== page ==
I liked Stacey-whoselastnameididn’tcatch (and who is possibly the first trans-woman ever to be invited to speak at Smith) the best of the panelists (in large part because she said things i hadn’t already heard before).
In her opening she talked about feminism necessarily being a reaction to patriarchy, since in a world without patriarchy “feminism” would just mean something like “promotion of the feminine.” And patriarchy is all about hierarchy, about one group having control over another (“and not in a safe, sane, consensual, manner” *g*). It’s about purity and boundaries, so if feminism is in opposition to patriarchy, it must be in opposition to hierarchy and boundaries and suchlike.
She said at Camp Trans one year, one very loud and angry MichiganFest woman asked them not to film her, and Stacey asked “Are you not proud of your opinion?” and the woman replied “Well, yes, I think I am. But I don’t know how I’ll feel in 10 years, and I don’t want this in the Lesbian Herstory Archives.” I am all about owning what you say, but i am so impressed that this woman realized that her opinions might well change, and have a lot of respect for her for that.
Stacey said that various trans-women have told her trans-women are less welcome at Smith than non-trans-men. She said it doesn’t matter if that’s true, what matters is that a lot of trans-women feel that way, and that’s something we at Smith really need to think about. (She also pointed out that the term “biological woman” is problematic since what is she, made out of plastic? Certainly she’s biological.)
Talking about just what is “man” or “woman,” Stacey said “I have a piece of paper saying I’m diagnosably confused about this issue” :)
She said that many times the issue is not what is the answer, but why do we ask the question?
“The time you spend worrying about what other people think about you is deducted from your time in Heaven -- and more importantly, from your time on Earth. ... I care about how people treat me. ... I don’t care how sincere you are, just let me in.” -Stacey
Stacey talked a lot about intention. She said discrimination is like fire: it is both good and dangerous, and should be treated with caution. So if you’re making an exclusive space, that can be a very good thing, but think about why you’re doing it, and make sure that it really is a good thing.
The bathroom issue came up (women feeling unsafe with men in the same bathroom with them), and Mitch pointed out that rapists are not gonna stay out just because there’s a Female sign on the bathroom (though it occurred to me later, that it’s much harder to sneak into a public restroom when you look like you don’t belong -- an obvious male, for example -- than when you can pass as belong, so there is some grounds for the fear of rape -- though really, how many trans-women are gonna rape someone in a public restroom? how many male rapists are gonna dress up as women in order to rape someone in a public restroom?). An audience member said that she works with an organization that helps GLBT folk who are recovering from domestic violence, so even in a same-sex environment, you are not necessarily in a “safe space.”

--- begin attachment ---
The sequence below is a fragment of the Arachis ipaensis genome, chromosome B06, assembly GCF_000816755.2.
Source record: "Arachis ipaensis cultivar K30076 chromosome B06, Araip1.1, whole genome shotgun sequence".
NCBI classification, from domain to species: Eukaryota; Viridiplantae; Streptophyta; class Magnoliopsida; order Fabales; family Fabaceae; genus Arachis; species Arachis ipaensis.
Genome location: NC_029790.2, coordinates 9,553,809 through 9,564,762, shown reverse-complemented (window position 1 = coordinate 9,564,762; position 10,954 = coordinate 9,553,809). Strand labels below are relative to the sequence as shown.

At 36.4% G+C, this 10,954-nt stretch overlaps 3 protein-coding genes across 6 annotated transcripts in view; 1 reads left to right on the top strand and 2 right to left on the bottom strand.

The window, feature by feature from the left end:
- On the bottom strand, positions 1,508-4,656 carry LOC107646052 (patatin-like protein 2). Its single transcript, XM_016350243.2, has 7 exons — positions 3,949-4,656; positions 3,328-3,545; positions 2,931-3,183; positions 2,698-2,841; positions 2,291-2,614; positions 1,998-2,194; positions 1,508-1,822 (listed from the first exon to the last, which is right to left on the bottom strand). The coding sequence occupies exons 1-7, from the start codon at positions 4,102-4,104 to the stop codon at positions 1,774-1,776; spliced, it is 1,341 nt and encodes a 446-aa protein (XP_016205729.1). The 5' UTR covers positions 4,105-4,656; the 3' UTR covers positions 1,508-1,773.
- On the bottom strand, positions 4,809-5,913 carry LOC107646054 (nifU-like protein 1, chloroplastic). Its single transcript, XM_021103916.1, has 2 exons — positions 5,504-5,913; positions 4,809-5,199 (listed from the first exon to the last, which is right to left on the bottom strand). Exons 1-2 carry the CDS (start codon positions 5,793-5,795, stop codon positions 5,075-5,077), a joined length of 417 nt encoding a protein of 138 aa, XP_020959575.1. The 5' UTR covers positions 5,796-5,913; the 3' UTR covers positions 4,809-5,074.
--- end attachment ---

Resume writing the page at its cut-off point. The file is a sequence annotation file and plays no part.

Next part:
Jennifer Walters talked about the opportunity to be “whole” (as in, the opportunity she finds single-sex institutions provide for many people) and later an audience member pointed out the classism etc. that exists at Smith, and of course that’s true, but being me my immediate thought at Jennifer Walters’ statement was “If you are a conservative at Smith, you do not get to be a whole person, not without struggle anyway.”
Walking with H. afterwards, i mentioned the fact that i’m really not committed to the idea of single-sex education. She said she’s never understood why i’m at Smith if i feel like that. (And it honestly isn’t because i like to be a pain in the ass. I was far less obnoxious in high school than i am now, in fact.) My best friend in high school and i both applied Early Decision to colleges that happened to be single-sex institutions, but we were both rather indifferent to that fact. We loved our colleges of choice for many reasons, and the gender makeup was incidental. So i often forget that it’s anomalous to be at such an institution and not be all gung-ho about that aspect of institutions. Am i really the only Smithie who feels this way? I’m not saying Smith should go co-ed, of course. The single-sex aspect is obviously of great value to many people, and i don’t think i wanna say that their arguments are the suck (though i think that the fact that you aren’t allowed to have all-male institutions is rather unfair, though i understand the arguments -- i need to read the full text of Title IX at some point).
Talking about my applying to Smith, H. said “You weren’t queer then,” and of course that’s a deeply offensive statement, but i didn’t even realize that until she said “Wow, that was offensive” because of course i knew what she meant. And in a sense she was right, since while in retrospect i can trace self-queerness back to at least 7th grade, i didn’t realize i was queer until midway through my senior year of high school.
I actually can’t remember if i knew Smith was Home of The Gay when i applied. (I have an amazing ability to live under a rock.) I remember that it seemed like every adult i mentioned Smith to either had never heard of it or had some friend or relation who had graduated from it and loved it, but i don’t think anyone mentioned teh gay, even Mrs. Flemer (whose daughter was Smith ‘03 and who talked a lot about Smith to me my last year in high school). I don’t remember being surprised by teh gay when i got here, either, though.